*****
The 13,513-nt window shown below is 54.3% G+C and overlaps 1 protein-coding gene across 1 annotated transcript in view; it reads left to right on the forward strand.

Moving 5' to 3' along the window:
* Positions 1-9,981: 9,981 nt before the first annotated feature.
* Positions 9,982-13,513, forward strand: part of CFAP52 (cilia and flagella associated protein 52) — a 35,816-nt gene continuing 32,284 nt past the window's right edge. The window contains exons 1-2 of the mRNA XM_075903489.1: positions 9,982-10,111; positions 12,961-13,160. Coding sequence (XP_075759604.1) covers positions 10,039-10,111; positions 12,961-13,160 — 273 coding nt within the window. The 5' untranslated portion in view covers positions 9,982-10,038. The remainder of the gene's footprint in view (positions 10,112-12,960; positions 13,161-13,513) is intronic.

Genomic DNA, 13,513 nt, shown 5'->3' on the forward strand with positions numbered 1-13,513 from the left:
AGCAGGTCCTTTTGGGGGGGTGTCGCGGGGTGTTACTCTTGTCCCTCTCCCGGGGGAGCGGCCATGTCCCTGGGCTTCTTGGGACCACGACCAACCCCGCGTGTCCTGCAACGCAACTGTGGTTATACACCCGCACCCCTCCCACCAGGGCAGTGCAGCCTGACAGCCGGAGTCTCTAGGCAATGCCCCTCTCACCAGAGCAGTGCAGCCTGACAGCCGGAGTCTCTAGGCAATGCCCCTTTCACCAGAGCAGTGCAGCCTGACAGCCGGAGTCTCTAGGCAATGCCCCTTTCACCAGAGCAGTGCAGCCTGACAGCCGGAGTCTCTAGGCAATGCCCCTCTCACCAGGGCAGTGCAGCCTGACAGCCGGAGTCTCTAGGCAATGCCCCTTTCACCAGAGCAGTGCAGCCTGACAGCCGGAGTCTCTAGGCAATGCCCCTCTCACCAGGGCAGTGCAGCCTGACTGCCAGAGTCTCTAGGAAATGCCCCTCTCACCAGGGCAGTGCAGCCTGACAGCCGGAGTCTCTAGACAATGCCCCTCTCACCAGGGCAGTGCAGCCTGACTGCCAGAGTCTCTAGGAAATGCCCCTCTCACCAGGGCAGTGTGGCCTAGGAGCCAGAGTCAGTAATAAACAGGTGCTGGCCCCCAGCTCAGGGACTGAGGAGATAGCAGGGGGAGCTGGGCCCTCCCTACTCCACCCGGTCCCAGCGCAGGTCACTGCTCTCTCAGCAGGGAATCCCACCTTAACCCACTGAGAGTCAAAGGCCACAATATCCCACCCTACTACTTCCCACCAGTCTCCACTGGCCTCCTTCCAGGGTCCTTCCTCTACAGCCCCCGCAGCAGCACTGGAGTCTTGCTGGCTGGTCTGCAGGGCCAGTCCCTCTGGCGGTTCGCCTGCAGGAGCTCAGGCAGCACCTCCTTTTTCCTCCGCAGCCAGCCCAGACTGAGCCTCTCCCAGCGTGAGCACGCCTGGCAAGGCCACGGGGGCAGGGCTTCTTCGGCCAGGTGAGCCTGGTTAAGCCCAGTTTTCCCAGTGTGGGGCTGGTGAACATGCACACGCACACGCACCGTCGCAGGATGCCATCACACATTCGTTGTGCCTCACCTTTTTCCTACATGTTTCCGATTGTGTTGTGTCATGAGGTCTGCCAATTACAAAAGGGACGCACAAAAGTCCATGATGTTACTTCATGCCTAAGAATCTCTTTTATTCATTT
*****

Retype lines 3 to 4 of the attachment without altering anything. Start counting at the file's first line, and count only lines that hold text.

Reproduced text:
* Positions 1-9,981: 9,981 nt before the first annotated feature.
* Positions 9,982-13,513, forward strand: part of CFAP52 (cilia and flagella associated protein 52) — a 35,816-nt gene continuing 32,284 nt past the window's right edge. The window contains exons 1-2 of the mRNA XM_075903489.1: positions 9,982-10,111; positions 12,961-13,160. Coding sequence (XP_075759604.1) covers positions 10,039-10,111; positions 12,961-13,160 — 273 coding nt within the window. The 5' untranslated portion in view covers positions 9,982-10,038. The remainder of the gene's footprint in view (positions 10,112-12,960; positions 13,161-13,513) is intronic.